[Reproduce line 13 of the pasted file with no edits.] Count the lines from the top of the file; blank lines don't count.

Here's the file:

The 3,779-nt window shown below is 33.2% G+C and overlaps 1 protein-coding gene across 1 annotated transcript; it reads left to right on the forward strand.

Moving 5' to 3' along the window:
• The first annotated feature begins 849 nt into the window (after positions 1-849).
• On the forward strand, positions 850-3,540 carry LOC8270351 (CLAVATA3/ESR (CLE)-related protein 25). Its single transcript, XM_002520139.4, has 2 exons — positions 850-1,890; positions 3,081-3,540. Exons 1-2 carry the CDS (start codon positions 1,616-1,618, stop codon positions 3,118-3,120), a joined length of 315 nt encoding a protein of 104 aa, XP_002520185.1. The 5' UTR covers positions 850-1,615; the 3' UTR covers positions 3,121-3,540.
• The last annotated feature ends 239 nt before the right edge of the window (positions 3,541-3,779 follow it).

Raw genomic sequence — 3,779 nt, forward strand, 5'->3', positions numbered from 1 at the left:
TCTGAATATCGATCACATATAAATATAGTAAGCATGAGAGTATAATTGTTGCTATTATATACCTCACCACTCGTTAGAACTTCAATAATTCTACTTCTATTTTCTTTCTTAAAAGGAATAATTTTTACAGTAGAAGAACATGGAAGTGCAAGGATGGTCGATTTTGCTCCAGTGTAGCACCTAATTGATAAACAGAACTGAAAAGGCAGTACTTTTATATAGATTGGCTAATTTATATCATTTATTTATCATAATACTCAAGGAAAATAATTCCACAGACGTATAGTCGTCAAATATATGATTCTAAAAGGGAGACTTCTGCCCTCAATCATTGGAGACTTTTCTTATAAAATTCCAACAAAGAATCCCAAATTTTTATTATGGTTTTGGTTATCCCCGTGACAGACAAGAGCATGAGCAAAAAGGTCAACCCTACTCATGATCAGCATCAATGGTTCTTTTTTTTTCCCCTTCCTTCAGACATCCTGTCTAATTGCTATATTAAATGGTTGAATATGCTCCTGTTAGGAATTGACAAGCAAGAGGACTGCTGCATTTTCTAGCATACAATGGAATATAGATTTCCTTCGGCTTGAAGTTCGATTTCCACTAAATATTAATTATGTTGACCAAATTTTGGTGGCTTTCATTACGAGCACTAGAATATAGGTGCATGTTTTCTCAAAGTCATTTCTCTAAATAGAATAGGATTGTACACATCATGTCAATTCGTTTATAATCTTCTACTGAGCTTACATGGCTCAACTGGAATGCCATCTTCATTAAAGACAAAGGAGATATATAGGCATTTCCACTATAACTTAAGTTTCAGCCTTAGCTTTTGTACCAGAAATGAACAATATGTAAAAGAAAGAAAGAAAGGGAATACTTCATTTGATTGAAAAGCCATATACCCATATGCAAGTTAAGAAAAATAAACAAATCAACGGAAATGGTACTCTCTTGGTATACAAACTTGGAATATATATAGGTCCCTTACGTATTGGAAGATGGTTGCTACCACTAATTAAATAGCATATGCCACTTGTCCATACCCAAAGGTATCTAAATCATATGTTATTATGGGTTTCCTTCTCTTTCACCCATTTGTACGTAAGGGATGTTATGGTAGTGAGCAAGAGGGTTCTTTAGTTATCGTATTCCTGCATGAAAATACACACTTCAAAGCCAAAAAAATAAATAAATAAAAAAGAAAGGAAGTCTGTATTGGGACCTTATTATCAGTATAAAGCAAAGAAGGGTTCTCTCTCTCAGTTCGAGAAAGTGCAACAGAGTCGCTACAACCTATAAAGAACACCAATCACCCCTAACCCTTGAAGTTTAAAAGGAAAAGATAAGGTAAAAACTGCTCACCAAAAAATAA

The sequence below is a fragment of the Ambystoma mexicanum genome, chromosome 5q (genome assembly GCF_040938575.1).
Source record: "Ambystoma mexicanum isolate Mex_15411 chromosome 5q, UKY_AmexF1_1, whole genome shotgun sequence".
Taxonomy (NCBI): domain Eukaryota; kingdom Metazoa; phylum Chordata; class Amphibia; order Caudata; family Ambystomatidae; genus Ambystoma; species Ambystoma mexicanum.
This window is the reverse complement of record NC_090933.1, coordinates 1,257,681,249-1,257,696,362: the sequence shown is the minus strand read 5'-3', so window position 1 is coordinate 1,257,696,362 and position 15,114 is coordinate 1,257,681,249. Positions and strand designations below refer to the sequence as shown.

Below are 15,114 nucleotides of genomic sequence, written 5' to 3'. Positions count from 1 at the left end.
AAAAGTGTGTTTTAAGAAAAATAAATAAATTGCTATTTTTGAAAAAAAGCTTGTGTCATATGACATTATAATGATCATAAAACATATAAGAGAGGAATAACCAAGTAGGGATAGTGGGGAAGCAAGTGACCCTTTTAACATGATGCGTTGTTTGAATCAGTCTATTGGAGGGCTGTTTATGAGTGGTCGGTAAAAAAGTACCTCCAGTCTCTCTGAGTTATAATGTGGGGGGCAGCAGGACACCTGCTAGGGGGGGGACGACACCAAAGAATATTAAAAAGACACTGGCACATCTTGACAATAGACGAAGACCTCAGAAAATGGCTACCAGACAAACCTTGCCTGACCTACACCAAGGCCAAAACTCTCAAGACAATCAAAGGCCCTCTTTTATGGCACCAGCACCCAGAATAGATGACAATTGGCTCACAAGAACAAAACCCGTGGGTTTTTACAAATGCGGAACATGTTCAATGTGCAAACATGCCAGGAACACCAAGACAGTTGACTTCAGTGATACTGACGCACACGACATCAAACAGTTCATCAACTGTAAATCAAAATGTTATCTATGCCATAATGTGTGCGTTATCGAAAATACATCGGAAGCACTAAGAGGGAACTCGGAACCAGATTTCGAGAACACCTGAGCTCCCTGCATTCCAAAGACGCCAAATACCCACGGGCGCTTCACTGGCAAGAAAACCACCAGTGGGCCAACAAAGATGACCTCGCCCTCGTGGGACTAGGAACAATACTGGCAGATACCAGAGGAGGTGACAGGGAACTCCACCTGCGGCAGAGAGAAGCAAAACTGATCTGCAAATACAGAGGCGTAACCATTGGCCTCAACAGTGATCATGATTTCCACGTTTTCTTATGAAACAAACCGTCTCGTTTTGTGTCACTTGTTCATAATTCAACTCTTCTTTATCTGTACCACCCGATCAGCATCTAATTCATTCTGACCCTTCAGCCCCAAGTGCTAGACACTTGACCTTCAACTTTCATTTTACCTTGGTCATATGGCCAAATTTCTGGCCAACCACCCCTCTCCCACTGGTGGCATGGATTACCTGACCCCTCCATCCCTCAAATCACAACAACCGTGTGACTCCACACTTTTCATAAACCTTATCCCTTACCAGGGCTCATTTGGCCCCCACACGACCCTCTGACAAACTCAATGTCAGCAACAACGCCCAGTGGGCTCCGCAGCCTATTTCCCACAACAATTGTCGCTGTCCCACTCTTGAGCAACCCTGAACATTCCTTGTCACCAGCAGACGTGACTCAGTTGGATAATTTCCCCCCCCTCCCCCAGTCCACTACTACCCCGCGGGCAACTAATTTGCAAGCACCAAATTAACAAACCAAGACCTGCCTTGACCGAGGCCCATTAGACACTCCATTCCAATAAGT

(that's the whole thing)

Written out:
AAAAGTGTGTTTTAAGAAAAATAAATAAATTGCTATTTTTGAAAAAAAGCTTGTGTCATATGACATTATAATGATCATAAAACATATAAGAGAGGAATAACCAAGTAGGGATAGTGGGGAAGCAAGTGACCCTTTTAACATGATGCGTTGTTTGAATCAGTCTATTGGAGGGCTGTTTATGAGTGGTCGGTAAAAAAGTACCTCCAGTCTCTCTGAGTTATAATGTGGGGGGCAGCAGGACACCTGCTAGGGGGGGGACGACACCAAAGAATATTAAAAAGACACTGGCACATCTTGACAATAGACGAAGACCTCAGAAAATGGCTACCAGACAAACCTTGCCTGACCTACACCAAGGCCAAAACTCTCAAGACAATCAAAGGCCCTCTTTTATGGCACCAGCACCCAGAATAGATGACAATTGGCTCACAAGAACAAAACCCGTGGGTTTTTACAAATGCGGAACATGTTCAATGTGCAAACATGCCAGGAACACCAAGACAGTTGACTTCAGTGATACTGACGCACACGACATCAAACAGTTCATCAACTGTAAATCAAAATGTTATCTATGCCATAATGTGTGCGTTATCGAAAATACATCGGAAGCACTAAGAGGGAACTCGGAACCAGATTTCGAGAACACCTGAGCTCCCTGCATTCCAAAGACGCCAAATACCCACGGGCGCTTCACTGGCAAGAAAACCACCAGTGGGCCAACAAAGATGACCTCGCCCTCGTGGGACTAGGAACAATACTGGCAGATACCAGAGGAGGTGACAGGGAACTCCACCTGCGGCAGAGAGAAGCAAAACTGATCTGCAAATACAGAGGCGTAACCATTGGCCTCAACAGTGATCATGATTTCCACGTTTTCTTATGAAACAAACCGTCTCGTTTTGTGTCACTTGTTCATAATTCAACTCTTCTTTATCTGTACCACCCGATCAGCATCTAATTCATTCTGACCCTTCAGCCCCAAGTGCTAGACACTTGACCTTCAACTTTCATTTTACCTTGGTCATATGGCCAAATTTCTGGCCAACCACCCCTCTCCCACTGGTGGCATGGATTACCTGACCCCTCCATCCCTCAAATCACAACAACCGTGTGACTCCACACTTTTCATAAACCTTATCCCTTACCAGGGCTCATTTGGCCCCCACACGACCCTCTGACAAACTCAATGTCAGCAACAACGCCCAGTGGGCTCCGCAGCCTATTTCCCACAACAATTGTCGCTGTCCCACTCTTGAGCAACCCTGAACATTCCTTGTCACCAGCAGACGTGACTCAGTTGGATAATTTCCCCCCCCTCCCCCAGTCCACTACTACCCCGCGGGCAACTAATTTGCAAGCACCAAATTAACAAACCAAGACCTGCCTTGACCGAGGCCCATTAGACACTCCATTCCAATAAGT